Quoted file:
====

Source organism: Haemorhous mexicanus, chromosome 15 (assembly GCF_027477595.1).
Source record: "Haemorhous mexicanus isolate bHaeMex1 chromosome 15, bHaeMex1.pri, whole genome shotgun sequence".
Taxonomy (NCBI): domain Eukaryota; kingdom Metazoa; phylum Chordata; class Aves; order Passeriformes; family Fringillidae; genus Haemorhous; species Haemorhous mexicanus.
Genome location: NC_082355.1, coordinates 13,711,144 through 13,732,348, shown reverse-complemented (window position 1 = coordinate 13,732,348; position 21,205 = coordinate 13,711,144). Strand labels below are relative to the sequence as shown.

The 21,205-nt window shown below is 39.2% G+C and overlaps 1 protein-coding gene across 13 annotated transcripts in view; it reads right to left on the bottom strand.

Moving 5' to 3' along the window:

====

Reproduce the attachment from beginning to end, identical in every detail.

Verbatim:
Source organism: Haemorhous mexicanus, chromosome 15 (assembly GCF_027477595.1).
Source record: "Haemorhous mexicanus isolate bHaeMex1 chromosome 15, bHaeMex1.pri, whole genome shotgun sequence".
Taxonomy (NCBI): domain Eukaryota; kingdom Metazoa; phylum Chordata; class Aves; order Passeriformes; family Fringillidae; genus Haemorhous; species Haemorhous mexicanus.
Genome location: NC_082355.1, coordinates 13,711,144 through 13,732,348, shown reverse-complemented (window position 1 = coordinate 13,732,348; position 21,205 = coordinate 13,711,144). Strand labels below are relative to the sequence as shown.

The 21,205-nt window shown below is 39.2% G+C and overlaps 1 protein-coding gene across 13 annotated transcripts in view; it reads right to left on the bottom strand.

Moving 5' to 3' along the window: